Here is the complete text of the 1st Amendment to the United States Constitution (emphasis mine):
Congress shall make no law respecting an establishment of religion, or prohibiting the free exercise thereof; or abridging the freedom of speech, or of the press; or the right of the people peaceably to assemble, and to petition the Government for a redress of grievances.
So, how then will our congress critters explain H.R. 347, the “Federal Restricted Buildings and Grounds Improvement Act of 2011” bill? To be fair, this is not a new law. It amends 18 USC § 1752 “restricted buildings and grounds,” that has existed in various forms since 1971. The most significant amendments to the law occurred in 2006.1
But there are a few changes that make one’s eyebrow raise.
The existing law required that for a person to be prosecuted under it, they would have had to carry out those described acts both “willfully” and “knowingly.” The requirement of “willfulness” generally means that a conviction requires proof that the person knew his conduct was unlawful. H.R. 347 strikes the “willfully” requirement. The new amendments appear to intend for a person to be convicted only by “knowingly” taking the actions described even if the person does not know that the actions are unlawful. As amended, a conviction arguably only requires proof that a person “knowingly entered” a certain area. This is an effort to lower the bar for prosecutors who would, arguably, no longer have to prove that a person knew his conduct was unlawful.1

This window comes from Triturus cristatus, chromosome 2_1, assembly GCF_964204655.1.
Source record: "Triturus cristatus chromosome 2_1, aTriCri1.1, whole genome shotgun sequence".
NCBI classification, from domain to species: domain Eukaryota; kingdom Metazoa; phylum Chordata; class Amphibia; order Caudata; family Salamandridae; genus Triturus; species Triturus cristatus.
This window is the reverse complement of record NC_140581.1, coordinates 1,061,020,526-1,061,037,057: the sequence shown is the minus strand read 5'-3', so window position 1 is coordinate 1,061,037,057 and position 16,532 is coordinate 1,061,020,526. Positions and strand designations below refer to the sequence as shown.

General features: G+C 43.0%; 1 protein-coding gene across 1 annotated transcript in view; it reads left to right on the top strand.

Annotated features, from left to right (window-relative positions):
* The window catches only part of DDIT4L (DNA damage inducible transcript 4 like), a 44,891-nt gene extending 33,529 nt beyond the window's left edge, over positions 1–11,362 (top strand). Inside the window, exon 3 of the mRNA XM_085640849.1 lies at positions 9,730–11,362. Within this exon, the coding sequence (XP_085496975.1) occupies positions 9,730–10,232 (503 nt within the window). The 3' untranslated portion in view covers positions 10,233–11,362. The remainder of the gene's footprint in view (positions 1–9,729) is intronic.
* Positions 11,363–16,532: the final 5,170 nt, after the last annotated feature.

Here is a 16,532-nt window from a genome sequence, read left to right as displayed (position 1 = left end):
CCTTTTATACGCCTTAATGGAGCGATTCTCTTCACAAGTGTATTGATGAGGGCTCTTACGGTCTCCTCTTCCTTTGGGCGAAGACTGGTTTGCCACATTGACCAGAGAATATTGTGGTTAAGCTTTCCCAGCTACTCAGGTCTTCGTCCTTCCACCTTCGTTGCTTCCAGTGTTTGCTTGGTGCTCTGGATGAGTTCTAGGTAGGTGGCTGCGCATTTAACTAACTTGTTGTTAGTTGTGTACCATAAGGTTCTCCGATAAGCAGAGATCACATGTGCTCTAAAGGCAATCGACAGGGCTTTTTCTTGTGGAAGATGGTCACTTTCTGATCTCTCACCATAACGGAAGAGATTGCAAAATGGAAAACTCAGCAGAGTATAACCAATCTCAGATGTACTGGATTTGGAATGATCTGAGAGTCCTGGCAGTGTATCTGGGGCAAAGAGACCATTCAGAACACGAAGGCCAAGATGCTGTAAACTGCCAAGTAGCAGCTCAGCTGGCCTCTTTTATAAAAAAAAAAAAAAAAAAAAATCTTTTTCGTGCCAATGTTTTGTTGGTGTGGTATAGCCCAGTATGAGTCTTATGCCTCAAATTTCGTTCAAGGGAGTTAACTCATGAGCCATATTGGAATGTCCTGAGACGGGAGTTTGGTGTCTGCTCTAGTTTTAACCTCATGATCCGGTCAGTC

Also, while H.R. 347, on its own, is only of incremental importance, it could be misused as part of a larger move by the Secret Service and others to suppress lawful protest by relegating it to particular locations at a public event. These “free speech zones” are frequently used to target certain viewpoints or to keep protesters away from the cameras. Although H.R. 347 doesn’t directly address free speech zones, it is part of the set of laws that make this conduct possible, and should be seen in this context.2
Listen, while I may not agree with everything the Occupy Wall Street crowd is saying, I 100% support their right to say it. We can not, and must not, silence the voice of anyone, no matter if we agree with their message or not. We the People have a right to peaceably assemble. To me, this smells like the ruling class wishes to keep the serfs away. Heaven forbid if we should see that the emperor has no clothes.